We would very much like to have you on again in the future. There are so many topics and hot button issues for people. You are a strong guest and make the show so easy for us. I've done radio for over 30 years and have been through the drudgery of "yes and no" responses. The best radio happens when a conversation takes place. You made that happen."

Ned Wicker
Ned Wicker/Host: Recovery Now!
Addictions Chaplain
Waukesha Memorial Hospital Lawrence Center
Waukesha, WI

September 15, 2008:
Joe Herzanek introduces his discussion of "Why Don't They JUST QUIT?" a book (and DVD) he has written to explain all aspects of drug addiction and alcoholism. He has much experience dealing with drug addiction and alcoholism as he has spent the last 15 years working at the Boulder County Jail helping those struggling with addiction to overcome it.

September 22, 2008:
Joe Herzanek continues his discussion . . .

November 24, 2008:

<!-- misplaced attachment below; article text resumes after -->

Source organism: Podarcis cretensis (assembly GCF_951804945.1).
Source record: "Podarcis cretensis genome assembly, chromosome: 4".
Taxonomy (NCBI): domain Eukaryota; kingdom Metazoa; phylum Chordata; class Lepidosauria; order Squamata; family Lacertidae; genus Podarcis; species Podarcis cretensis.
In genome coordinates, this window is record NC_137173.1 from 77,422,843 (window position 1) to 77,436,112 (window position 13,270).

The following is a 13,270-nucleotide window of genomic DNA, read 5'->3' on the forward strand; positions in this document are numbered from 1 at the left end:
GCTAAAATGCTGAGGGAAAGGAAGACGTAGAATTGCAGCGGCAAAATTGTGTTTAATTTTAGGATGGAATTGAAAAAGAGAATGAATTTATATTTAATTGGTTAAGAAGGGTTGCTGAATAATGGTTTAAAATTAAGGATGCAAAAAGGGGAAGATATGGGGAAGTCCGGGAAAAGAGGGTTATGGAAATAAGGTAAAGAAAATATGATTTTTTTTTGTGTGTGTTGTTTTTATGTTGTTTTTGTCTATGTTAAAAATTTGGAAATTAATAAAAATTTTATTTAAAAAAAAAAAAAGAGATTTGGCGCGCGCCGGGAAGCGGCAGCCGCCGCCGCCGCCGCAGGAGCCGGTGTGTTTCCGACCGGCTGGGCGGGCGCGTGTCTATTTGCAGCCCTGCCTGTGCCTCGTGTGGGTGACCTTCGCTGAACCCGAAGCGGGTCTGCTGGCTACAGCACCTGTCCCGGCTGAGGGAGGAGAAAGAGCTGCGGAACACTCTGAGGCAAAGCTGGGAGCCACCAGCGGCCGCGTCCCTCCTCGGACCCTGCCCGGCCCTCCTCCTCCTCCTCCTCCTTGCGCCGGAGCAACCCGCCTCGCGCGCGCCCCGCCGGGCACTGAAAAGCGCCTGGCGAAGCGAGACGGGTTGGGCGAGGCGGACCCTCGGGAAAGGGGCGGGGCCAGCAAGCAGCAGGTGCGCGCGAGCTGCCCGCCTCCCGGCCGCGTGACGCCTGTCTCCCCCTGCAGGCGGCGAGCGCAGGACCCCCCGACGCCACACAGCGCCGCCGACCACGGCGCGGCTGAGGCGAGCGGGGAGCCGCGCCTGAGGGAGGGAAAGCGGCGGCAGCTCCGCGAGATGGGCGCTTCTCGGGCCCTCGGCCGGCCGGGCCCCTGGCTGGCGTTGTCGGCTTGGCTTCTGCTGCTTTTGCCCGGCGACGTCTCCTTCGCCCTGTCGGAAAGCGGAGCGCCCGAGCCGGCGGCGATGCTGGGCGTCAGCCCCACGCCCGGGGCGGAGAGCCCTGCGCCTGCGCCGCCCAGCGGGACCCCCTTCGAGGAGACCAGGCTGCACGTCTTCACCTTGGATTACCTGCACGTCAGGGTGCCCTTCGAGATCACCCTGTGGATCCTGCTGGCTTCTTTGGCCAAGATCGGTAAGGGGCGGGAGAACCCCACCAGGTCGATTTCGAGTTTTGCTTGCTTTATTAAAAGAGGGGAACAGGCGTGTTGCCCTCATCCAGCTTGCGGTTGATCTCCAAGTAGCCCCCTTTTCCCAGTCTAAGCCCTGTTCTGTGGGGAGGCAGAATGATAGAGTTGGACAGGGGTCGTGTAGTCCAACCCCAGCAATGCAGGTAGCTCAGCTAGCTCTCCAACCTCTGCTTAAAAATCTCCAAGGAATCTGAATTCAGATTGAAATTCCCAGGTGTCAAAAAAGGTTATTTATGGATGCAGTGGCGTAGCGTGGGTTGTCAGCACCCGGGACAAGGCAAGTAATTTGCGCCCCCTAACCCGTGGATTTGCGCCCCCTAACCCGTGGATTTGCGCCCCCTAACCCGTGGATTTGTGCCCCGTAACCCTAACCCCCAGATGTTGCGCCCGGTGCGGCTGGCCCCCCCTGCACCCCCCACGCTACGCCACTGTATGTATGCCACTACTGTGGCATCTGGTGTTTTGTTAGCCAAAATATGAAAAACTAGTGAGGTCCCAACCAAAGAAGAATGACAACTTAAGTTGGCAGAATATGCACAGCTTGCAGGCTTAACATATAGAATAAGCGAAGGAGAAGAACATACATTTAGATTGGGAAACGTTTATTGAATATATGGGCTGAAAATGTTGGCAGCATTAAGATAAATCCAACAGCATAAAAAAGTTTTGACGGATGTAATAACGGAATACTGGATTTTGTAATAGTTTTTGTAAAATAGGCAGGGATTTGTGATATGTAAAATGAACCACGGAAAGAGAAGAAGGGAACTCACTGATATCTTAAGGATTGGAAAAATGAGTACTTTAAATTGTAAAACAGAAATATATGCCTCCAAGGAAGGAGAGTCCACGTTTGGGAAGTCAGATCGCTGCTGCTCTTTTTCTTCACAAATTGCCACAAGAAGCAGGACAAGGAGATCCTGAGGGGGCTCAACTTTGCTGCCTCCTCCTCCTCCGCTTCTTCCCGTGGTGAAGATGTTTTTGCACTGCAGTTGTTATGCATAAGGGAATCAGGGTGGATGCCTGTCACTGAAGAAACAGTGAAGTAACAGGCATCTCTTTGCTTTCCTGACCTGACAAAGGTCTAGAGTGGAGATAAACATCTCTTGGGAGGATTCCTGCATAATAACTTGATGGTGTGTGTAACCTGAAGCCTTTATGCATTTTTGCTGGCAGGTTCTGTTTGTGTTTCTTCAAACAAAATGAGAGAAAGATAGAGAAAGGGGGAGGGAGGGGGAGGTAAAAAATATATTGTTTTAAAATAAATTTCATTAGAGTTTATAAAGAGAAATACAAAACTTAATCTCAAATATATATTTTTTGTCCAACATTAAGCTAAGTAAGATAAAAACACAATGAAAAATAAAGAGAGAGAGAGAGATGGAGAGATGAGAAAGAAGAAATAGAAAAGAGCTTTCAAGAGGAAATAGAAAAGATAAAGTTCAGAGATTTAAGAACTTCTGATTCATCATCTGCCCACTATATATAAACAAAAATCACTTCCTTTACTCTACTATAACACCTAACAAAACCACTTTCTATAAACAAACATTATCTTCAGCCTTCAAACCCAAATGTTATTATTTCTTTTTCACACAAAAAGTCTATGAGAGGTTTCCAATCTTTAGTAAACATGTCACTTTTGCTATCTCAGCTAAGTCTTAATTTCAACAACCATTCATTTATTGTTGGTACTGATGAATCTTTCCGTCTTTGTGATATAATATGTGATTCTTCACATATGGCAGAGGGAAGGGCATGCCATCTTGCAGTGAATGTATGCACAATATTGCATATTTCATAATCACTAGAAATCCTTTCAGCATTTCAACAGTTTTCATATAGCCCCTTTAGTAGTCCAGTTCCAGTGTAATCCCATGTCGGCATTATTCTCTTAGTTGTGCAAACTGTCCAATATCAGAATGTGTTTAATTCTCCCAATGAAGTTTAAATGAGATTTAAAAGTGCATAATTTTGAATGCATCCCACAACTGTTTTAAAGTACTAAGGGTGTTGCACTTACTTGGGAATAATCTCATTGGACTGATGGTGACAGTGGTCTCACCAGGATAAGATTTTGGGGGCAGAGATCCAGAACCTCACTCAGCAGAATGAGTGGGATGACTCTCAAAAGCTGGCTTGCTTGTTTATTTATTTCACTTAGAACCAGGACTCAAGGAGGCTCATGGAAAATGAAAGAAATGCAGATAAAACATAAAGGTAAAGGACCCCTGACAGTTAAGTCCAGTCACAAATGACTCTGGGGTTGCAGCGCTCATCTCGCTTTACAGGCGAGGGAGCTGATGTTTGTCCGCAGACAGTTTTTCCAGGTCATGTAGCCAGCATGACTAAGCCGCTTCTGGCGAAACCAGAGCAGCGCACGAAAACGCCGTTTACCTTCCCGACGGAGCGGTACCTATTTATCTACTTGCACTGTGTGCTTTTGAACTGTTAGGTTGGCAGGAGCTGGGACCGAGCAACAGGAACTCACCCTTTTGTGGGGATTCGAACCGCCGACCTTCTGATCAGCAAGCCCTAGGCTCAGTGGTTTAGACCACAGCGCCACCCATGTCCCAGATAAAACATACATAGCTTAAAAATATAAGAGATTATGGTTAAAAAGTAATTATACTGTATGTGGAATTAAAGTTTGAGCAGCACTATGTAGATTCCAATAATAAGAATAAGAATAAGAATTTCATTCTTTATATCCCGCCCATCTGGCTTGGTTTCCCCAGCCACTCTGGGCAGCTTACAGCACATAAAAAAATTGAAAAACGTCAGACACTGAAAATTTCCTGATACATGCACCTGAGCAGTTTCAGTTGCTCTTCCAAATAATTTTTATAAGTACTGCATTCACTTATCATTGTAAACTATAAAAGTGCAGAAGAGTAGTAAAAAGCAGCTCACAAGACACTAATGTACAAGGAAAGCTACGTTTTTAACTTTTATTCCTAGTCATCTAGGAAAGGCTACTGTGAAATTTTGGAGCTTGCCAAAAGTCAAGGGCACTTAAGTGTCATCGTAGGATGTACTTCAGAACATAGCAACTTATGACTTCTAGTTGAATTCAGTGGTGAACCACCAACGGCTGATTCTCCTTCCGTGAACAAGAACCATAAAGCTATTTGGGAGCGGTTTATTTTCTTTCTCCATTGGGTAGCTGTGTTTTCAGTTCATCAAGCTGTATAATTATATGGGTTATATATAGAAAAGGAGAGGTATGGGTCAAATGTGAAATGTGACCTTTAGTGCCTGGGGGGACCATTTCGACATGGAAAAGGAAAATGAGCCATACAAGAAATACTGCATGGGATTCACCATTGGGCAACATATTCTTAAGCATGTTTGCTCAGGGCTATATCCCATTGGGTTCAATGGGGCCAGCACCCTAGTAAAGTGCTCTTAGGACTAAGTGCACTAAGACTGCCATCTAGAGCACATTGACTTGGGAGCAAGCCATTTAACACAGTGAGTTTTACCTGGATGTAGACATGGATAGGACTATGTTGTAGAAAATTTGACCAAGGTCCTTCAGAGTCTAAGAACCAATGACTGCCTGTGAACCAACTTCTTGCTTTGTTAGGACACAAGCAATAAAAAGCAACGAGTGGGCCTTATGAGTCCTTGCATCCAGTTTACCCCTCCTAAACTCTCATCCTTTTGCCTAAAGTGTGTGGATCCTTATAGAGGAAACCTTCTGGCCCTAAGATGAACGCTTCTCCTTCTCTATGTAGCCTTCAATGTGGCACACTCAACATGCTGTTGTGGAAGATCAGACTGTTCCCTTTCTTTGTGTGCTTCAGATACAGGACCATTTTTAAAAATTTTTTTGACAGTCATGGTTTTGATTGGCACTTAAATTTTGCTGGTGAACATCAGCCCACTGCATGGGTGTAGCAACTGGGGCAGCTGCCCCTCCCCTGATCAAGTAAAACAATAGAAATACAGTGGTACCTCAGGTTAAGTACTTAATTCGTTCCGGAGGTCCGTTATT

Joe Herzanek discusses Step 6 of the Twelve Step program: Were entirely ready to have God remove all these defects of character. A subtle but very key step in your recovery.

To get your FREE AUDIO CD
(Sept. 15 & 22 Recovery Now! shows, plus Joe's recent 60 minute interview with Berk Lewis "Next Step Radio")
Email us at jherzanek@gmail.com
Ask for the FREE AUDIO CD, include your name and mailing address.


Thank you for partnering with us in the battle to free those we care about from the bonds of addiction. We believe that your family and relationships can be fully restored and that you can play an important role in changing someone's life immediately.

Never give up hope!

Joe and Judy Herzanek signatures

-Joe & Judy Herzanek
Changing Lives Foundation

Changing Lives Foundation is committed to bringing you practical information that can be used right now, to help someone you care about break the bonds of addiction.

Disclaimer: The information provided in this email is for educational purposes only. The views expressed herein are those of the author only. Knowing that each person's situation is different it is very important that you meet with/consult a professional in this field before acting on any perceived advice given.